Thursday, February 2, 2012

Sucking, and what really matters

Recently I've had a few interactions that have me thinking about process and skill and inspiration and results and what matters.

Three different people over three days, all totally unconnected to each other. All of them pursuing one sort of creative expression or another. All three of them producing good work. And all of them overwhelmed with self doubt to a crippling degree.

Actually, the first of the three involved multiple people. I posted something a few weeks ago about how I saw no reason to write another book. A lot of people misinterpreted this as me saying that I was disillusioned, or that I didn't think I was any good, or something of that nature. And as a result, I've heard from many people about their own doubts. But I don't have any doubts. I started writing knowing I was unsuited to it, and I've been very happy with my progress, I know pretty much how good I am, and I know I've reached a point where I can't get any better. Simple.

But those people, who doubted themselves in some way... Most of them, I've read their work, and I know it to be good. So I started pondering this. Why were they so fearful, so uncertain? What were they afraid of? And I came to this generality: I know two kinds of writers: those who are gifted, who have a story in them, or a gift for perception or who knows what. I'm not one of those. The other kind are people who started out bad. I know, because I've read their stuff. But they kept doing it, refining and practicing. Here's the insight: After a number of years, what happens is that the people who were gifted haven't improved, and the people who were bad have. I don't know why the gifted ones haven't improved, though I suspect it's due to the same thing that makes the bad ones better. The bad ones produce, and fail. And try again. And again. Learning from the failures and working to not create that failure condition again. What's happened is that now: the 'bad' ones aren't so bad, and in addition, they know how to work, and how to adapt, and produce, and market, and interact, and all sorts of ancillary things that are important if you're going to be a writer. The 'gifted' ones are just the same. They write stuff that is really brilliant still. But they're stunted in all those other areas. I guess it's because they never had to leave their comfort zone. The 'bad' ones and the 'gifted' ones alike all have doubts about their work, but the 'bad' ones now know how to cope with that and overcome it, while the gifted ones... I don't know. I'm not sure what's up with them.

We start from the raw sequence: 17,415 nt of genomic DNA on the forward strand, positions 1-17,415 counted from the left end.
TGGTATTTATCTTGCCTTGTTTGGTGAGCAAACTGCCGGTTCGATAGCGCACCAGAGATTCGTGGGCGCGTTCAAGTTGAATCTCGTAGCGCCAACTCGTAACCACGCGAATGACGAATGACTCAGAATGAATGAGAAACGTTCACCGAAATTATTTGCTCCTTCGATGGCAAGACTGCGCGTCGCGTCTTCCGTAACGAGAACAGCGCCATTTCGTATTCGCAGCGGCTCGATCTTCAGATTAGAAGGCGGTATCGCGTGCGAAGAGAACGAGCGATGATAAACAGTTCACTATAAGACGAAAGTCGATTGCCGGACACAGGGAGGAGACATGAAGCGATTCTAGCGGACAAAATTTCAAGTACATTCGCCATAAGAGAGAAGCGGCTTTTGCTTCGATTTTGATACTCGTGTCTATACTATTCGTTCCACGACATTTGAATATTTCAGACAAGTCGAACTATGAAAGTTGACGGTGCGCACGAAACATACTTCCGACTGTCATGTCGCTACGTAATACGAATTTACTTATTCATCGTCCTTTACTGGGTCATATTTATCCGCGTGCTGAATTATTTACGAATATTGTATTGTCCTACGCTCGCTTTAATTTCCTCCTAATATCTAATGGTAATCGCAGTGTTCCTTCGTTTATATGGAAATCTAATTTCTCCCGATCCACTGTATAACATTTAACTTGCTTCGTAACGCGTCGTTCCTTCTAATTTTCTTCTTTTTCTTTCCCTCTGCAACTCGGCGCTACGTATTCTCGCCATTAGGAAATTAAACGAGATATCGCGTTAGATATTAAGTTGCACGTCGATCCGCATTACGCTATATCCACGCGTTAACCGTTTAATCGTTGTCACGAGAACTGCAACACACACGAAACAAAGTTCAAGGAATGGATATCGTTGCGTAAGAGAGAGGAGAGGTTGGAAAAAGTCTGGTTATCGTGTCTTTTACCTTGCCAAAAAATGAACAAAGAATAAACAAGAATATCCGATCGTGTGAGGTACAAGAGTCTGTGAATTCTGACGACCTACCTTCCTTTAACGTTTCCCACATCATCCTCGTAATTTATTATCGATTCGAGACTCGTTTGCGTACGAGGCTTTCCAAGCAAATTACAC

That whole thing put me in a state of mind though, so I was sensitive to issues of process and genius and what-all. And then the second person: A young photographer contacted me for some tips about astrophotography, something I'm passable at at best, but I gave him all the help I could. Following on from that, I got a message from him expressing that he despaired of getting honest feedback, because people usually are so nice (the 'help' I gave him came in the form of twenty paragraphs or so about what was wrong with the picture he'd posted and was asking for help with). And that was fine. I reassured him and gave him some advice. And then he said, in so many words, that he was sorry that he was presenting such mediocre work, and that he'd continue to improve his skills. That caught me off guard, and told him so. I told him that his work already was good (it is), and that further: the fact that he hadn't achieved mastery was no reason not to publish and be proud of his work. I told him that I still have pictures that I took thirty years ago, when I had no idea what I was doing, that I still cherish because they are great. And this got me thinking more. I know more now, and I can produce more good pictures in more situations. But I think when I was fourteen, I could still take a good picture sometimes. And I thought some more. … Because: what makes a good picture, isn't anything to do with the process. What makes a good picture is knowing what makes a good picture. A 'good eye', so to speak. And sure, a good eye can get better, but that doesn't mean that the work produced at a na├»ve level is in any way inferior. If it's good, it's good. Who cares how it happened? (well, some people. Pedants.)